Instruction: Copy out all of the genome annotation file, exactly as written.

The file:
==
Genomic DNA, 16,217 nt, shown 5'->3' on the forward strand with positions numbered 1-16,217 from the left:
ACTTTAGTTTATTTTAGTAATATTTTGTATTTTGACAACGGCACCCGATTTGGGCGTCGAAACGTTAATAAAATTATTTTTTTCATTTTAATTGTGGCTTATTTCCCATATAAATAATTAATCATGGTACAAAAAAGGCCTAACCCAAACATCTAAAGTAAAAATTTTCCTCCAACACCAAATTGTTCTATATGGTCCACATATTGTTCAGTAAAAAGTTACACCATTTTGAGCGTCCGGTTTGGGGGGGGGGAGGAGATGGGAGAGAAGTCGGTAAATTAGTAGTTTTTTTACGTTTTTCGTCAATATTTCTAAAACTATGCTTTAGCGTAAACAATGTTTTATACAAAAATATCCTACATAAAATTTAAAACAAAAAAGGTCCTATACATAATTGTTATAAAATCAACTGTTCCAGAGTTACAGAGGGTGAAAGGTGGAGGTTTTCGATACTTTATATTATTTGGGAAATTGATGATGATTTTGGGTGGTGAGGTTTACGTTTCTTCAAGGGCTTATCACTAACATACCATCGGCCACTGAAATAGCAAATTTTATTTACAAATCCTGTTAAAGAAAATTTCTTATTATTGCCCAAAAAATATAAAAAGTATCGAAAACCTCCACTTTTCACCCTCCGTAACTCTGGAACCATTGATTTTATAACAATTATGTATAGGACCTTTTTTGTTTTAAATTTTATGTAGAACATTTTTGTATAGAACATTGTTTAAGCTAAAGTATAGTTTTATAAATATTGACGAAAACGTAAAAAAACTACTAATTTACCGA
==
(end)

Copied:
Genomic DNA, 16,217 nt, shown 5'->3' on the forward strand with positions numbered 1-16,217 from the left:
ACTTTAGTTTATTTTAGTAATATTTTGTATTTTGACAACGGCACCCGATTTGGGCGTCGAAACGTTAATAAAATTATTTTTTTCATTTTAATTGTGGCTTATTTCCCATATAAATAATTAATCATGGTACAAAAAAGGCCTAACCCAAACATCTAAAGTAAAAATTTTCCTCCAACACCAAATTGTTCTATATGGTCCACATATTGTTCAGTAAAAAGTTACACCATTTTGAGCGTCCGGTTTGGGGGGGGGGAGGAGATGGGAGAGAAGTCGGTAAATTAGTAGTTTTTTTACGTTTTTCGTCAATATTTCTAAAACTATGCTTTAGCGTAAACAATGTTTTATACAAAAATATCCTACATAAAATTTAAAACAAAAAAGGTCCTATACATAATTGTTATAAAATCAACTGTTCCAGAGTTACAGAGGGTGAAAGGTGGAGGTTTTCGATACTTTATATTATTTGGGAAATTGATGATGATTTTGGGTGGTGAGGTTTACGTTTCTTCAAGGGCTTATCACTAACATACCATCGGCCACTGAAATAGCAAATTTTATTTACAAATCCTGTTAAAGAAAATTTCTTATTATTGCCCAAAAAATATAAAAAGTATCGAAAACCTCCACTTTTCACCCTCCGTAACTCTGGAACCATTGATTTTATAACAATTATGTATAGGACCTTTTTTGTTTTAAATTTTATGTAGAACATTTTTGTATAGAACATTGTTTAAGCTAAAGTATAGTTTTATAAATATTGACGAAAACGTAAAAAAACTACTAATTTACCGA